SHAH ALAM: RMAF has sent the second CN-235 light transport aircraft to Bandung for the conversion process into a maritime patroller. The handing over ceremony was conducted on October 2 at the PTDI facility adjacent to the Husein Sastranegara International Airport in Bandung, the state owned manufacturer announced.
It stated that the first CN-235 were handed over to PTDI on September 8 while the third aircraft is scheduled to be delivered in Bandung on January, next year, the company stated. Unlike the first one RMAF did not issue a statement, AFAIK.
RMAF and PTDI personnel posed with M44-03. PTDI
The release stated that
“Tentera Udara Diraja Malaysia (TUDM) konversi pesawat CN235-220 Military Transport menjadi CN235-220 Maritime Patrol Aircraft (MPA). Sebanyak 3 unit dari 6 unit pesawat CN235-220 milik TUDM dikonversi menjadi pesawat patroli maritim.
RMAF CN-235 M44-03 at PTDI facility in Bandung. PTDI
Pesawat pertama CN235-220 telah tiba di fasilitas produksi PTDI pada tanggal 08 September 2020 dan hari ini dilakukan penandatanganan Berita Acara Serah Terima pesawat kedua CN235-220 yang juga akan menjalani konversi menjadi pesawat patroli maritim.
Sedangkan pesawat ketiga CN235-220 dijadwalkan akan tiba di PTDI pada Januari 2021.
RMAF CN-235 with another CN-235 in Bandung. PTDI
It is interesting to note that PTDI stated that the aircraft will be converted into a Maritime Patrol Aircraft (MPA) even though the RMAF called it as a Maritime Surveillance Aircraft (MSA). Not much
difference anyways right.
RMAF crew with PTDI test flight personnel posed with M44-05. RMAF
Anyhow it appears that the second aircraft to undergo the conversion is M44-03, the first aircraft being tail number M44-05. As for the third aircraft, your guess is as good as mine.
RMAF and PTDI personnel posed for a picture after the handing over of 05 for the conversion process in September. RMAF
As in the other news, it is interesting to note that the RFB on the 4X4 APC for the UNIFIL mission was published on the same day (1 Oct ) that the first group of peacekepeers from Malbatt 850-8 left for Lebanon from Subang. The first batch of the previous group arrived on 2 October also at Subang.
A 20mm turret Condor with the other Condors undergoing inspection by the UN recently. Joint Force photo.
If the RFB for the APC goes well, the Malbatt 850-8 will be the first user of the new 4X4 to replace the Condors as I was told that the delivery of the first batch (10 vehicles out of 20) is supposed to take place within six months of the contract signing. That said with our luck, it will be Malbatt 850-9 or the next one.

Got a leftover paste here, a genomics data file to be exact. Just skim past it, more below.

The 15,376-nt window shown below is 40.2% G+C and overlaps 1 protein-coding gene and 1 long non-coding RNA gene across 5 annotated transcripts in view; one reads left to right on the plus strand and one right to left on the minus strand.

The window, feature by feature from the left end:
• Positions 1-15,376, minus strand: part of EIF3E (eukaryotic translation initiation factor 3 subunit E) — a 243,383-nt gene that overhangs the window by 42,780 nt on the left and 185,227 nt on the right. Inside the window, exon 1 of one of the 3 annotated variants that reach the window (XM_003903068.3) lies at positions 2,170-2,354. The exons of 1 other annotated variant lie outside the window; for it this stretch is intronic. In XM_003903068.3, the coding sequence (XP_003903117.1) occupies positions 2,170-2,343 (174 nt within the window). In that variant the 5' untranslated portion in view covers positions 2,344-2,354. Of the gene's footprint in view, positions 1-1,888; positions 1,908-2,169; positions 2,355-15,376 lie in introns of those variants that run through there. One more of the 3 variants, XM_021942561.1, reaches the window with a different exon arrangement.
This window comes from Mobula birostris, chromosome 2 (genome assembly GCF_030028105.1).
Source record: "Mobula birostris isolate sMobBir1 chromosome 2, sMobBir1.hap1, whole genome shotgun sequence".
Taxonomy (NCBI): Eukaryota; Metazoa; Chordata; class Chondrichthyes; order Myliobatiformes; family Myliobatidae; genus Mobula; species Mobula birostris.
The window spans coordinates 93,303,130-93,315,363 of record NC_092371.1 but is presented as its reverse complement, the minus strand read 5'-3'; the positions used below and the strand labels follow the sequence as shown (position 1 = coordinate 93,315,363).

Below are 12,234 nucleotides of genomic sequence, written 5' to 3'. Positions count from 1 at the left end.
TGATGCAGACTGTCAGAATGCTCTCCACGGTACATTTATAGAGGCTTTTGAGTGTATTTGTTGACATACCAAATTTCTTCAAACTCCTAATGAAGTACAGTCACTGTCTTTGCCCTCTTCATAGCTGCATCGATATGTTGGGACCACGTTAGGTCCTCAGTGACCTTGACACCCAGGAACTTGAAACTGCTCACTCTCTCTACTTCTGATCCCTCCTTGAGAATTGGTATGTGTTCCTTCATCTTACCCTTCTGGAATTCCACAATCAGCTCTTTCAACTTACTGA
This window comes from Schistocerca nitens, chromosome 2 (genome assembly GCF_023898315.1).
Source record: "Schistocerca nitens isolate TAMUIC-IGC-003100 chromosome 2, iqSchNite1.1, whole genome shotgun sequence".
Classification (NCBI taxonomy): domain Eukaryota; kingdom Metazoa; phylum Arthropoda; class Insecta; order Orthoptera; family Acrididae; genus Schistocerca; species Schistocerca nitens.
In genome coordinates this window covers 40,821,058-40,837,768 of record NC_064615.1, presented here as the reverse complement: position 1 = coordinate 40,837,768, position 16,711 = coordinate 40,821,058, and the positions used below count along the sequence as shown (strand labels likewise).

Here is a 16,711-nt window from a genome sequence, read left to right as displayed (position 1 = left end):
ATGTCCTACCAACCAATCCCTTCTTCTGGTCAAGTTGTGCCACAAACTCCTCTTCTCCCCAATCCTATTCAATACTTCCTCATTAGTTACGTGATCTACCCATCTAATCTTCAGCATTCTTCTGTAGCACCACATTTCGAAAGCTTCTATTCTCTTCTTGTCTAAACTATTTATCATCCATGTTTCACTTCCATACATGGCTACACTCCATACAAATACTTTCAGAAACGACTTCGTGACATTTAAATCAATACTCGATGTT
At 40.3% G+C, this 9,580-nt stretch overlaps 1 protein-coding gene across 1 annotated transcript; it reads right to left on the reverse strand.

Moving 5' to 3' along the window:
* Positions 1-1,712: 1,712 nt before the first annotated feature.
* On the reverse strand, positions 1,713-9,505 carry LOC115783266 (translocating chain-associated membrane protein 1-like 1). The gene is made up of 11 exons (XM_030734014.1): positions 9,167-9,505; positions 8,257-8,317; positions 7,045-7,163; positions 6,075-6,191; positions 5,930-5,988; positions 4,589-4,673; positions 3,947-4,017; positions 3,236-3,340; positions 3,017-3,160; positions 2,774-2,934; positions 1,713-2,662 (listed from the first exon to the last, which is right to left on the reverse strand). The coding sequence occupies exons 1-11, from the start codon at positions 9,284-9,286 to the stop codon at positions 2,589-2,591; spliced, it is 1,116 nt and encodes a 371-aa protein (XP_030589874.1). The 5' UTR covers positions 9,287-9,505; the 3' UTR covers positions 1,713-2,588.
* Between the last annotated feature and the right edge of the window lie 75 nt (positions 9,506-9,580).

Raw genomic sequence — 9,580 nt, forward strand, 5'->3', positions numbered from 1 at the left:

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So the schedule is as what I was told previously.
Interestingly we can see Senegals 2nd CN-235-220 back in Bandung for maintenance. It was delivered to Senegal in 2017. It was one of the first equipped with the winglets.
Marhalim – “h even the RMAF called it as a Maritime Surveillance Aircraft (MSA). Not much difference anyways right”
Indeed. It’s just yet another acronym to add to the already long list of acronyms which the industry and various militaries have such a penchant for.
Just like how one navy’s idea of what constitutes a “frigate”, a “OPV” or a “corvette” can mean something else for another navy; a user’s decision to designate something a MSA” to signify a subtle difference can mean nothing for another user.
If possible we should convert or add a AESA radar to thw nose of the aircraft so that it can perform even better
@ Lee Yoke Meng
The nose is the least favourable area for a radar on a maritime patrol aircraft.
The best area is on the belly so that it can give 360 degree sweep area.
The best current AESA surveillance radar for maritime patrol IMO are the Leonardo Seaspray AESA and also the fixed array Osprey AESA
“It is interesting to note”
Likely the pressers got their acronyms mixed up. The MSI initiative was to convert them into MSA not MPA, which is why I said we could further upgrade these 3 to full MPA in the future. While there aren’t much significant differences between the 2 configs, there are differences hence accurate information is vital.
For a clearer understanding on these differences, here is PTDI’s definition
Marhalim, azlan and i perfectly know the differences. The info marhalim mentioned in his article is taken from official PTDI twitter handle, not from any other reporters.
As I said, the pressers likely got it wrong unless they know something we don’t. I didn’t blame Marhalim for reporting what was reported.
Nobody is blaming marhalim except you.
That is the official PTDI twitter, not from a reporter somewhere. If that is wrong, your info from PTDI website should be wrong too.
Oh please do point out where I blame Marhalim.
The MSA should be a significant addition to the reconnaissance asset of the RMAF. With the knowledge of the PLA Navy ships whereabout in the SCS, the activities and logistics foot trail can be established. These would really help to identify the choke points (as though the US Navy doesn’t know this already). If there are enough resources we can always play cat and mouse with their subs.
I think the PTDI definition is as confusing. As though MSA is equal to MPA. On one level at least, it’s just semantics. But am inclined to now think the CN235 conversion is just to MSA standards, not MPA standards.🤔
The link I posted made it quite clear what goes into an MSA plane and what extras needed to go fully MPA. So its clear where the definition between these two. The issue was PTDI own pressers got the terminology mixed up, since it was made clear that these US sponsored conversions was to MSA config unless they knew something we didn’t.
A good look at the Indonesian navy CN-235-220MPA cockpit. Got EFIS in lieu of steam gauges.